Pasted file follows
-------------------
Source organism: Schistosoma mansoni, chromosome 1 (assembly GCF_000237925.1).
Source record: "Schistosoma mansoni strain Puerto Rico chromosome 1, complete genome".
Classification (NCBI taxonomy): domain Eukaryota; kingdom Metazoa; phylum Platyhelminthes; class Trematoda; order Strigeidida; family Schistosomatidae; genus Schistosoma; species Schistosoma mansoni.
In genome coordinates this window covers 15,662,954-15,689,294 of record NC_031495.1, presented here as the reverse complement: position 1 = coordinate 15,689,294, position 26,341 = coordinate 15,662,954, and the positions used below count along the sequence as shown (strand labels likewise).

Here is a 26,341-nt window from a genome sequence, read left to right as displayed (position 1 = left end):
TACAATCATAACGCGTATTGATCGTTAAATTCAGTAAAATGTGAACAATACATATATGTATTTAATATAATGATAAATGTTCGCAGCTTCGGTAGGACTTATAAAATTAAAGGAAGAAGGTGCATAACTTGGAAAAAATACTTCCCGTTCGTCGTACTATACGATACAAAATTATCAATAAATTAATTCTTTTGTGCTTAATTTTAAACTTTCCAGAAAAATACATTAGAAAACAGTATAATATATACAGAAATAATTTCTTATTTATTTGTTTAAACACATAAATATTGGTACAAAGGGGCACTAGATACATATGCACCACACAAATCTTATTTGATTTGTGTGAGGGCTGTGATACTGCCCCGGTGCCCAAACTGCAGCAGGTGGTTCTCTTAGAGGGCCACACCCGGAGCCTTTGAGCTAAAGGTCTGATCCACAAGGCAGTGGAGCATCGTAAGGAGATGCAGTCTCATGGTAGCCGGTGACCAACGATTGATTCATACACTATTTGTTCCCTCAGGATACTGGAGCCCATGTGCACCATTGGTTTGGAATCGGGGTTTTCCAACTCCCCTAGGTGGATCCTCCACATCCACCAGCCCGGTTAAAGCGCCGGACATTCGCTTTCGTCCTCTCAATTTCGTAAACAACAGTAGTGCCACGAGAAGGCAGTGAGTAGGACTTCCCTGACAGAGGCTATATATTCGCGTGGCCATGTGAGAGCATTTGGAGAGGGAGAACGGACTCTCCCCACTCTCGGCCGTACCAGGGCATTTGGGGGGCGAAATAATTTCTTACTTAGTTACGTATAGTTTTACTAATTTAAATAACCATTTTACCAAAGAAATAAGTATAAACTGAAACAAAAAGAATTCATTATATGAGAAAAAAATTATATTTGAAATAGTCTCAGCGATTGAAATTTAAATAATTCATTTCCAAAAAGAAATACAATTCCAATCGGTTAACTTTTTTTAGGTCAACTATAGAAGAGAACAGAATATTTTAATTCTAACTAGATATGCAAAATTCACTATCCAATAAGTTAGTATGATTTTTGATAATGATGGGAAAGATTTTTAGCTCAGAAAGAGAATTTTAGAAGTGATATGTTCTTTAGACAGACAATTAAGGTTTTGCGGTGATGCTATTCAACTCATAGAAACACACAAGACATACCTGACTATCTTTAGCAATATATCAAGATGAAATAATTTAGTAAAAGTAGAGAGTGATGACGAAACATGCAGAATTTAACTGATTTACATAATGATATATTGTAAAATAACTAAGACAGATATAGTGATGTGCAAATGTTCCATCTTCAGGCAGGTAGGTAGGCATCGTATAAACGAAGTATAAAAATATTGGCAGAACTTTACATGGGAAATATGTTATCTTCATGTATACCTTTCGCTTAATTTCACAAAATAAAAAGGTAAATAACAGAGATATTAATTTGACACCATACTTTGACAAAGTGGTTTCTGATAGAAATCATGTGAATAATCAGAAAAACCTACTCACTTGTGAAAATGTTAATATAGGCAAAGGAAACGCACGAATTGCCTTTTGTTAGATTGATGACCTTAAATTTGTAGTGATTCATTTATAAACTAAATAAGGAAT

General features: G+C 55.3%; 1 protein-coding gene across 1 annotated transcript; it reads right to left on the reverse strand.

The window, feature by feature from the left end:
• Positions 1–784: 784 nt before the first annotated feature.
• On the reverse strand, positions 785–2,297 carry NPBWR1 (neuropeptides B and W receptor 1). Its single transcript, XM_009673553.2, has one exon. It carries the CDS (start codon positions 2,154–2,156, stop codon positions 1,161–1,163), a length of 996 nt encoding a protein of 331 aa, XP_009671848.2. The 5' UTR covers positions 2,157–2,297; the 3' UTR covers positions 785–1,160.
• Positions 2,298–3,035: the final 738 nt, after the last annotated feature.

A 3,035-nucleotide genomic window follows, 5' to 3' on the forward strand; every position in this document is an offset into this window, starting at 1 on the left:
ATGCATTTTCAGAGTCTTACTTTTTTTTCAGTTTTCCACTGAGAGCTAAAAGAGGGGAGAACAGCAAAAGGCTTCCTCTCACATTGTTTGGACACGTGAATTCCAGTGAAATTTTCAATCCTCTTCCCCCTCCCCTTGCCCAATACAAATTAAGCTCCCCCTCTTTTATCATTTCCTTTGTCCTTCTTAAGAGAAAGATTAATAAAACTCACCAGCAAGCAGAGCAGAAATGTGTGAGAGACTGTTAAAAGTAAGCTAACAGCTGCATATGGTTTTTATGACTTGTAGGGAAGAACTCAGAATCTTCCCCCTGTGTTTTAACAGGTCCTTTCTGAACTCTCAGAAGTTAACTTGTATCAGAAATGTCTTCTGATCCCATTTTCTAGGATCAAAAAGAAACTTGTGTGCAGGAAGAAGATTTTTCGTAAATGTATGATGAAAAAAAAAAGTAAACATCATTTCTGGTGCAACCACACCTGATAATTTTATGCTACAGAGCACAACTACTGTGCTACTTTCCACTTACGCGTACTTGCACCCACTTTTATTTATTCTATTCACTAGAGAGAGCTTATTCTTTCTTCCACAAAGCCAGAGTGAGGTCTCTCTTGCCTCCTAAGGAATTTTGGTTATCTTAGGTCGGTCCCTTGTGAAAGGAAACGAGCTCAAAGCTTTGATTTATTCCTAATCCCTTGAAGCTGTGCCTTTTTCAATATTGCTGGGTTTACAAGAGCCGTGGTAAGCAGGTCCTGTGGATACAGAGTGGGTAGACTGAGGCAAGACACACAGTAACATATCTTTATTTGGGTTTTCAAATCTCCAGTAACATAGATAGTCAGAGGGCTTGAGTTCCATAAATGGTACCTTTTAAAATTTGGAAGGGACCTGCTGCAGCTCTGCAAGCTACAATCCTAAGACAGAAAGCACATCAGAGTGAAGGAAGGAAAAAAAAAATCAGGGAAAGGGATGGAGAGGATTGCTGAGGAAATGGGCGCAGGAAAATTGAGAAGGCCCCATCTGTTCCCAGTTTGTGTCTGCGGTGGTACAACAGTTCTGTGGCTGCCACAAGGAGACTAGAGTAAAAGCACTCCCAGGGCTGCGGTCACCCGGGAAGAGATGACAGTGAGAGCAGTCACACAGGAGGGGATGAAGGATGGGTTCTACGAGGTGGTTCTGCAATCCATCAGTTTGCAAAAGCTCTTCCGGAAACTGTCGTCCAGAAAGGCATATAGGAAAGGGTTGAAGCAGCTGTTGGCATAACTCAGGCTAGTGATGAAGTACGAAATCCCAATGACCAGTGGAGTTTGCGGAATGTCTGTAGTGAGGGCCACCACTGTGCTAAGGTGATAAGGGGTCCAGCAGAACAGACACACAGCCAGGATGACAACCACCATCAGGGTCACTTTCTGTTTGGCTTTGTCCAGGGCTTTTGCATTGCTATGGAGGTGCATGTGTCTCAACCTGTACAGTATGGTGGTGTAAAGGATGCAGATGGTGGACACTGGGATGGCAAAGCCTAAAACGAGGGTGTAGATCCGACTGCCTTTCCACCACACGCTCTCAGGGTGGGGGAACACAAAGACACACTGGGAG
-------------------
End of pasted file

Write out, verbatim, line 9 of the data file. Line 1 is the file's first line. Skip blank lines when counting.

• Positions 1–784: 784 nt before the first annotated feature.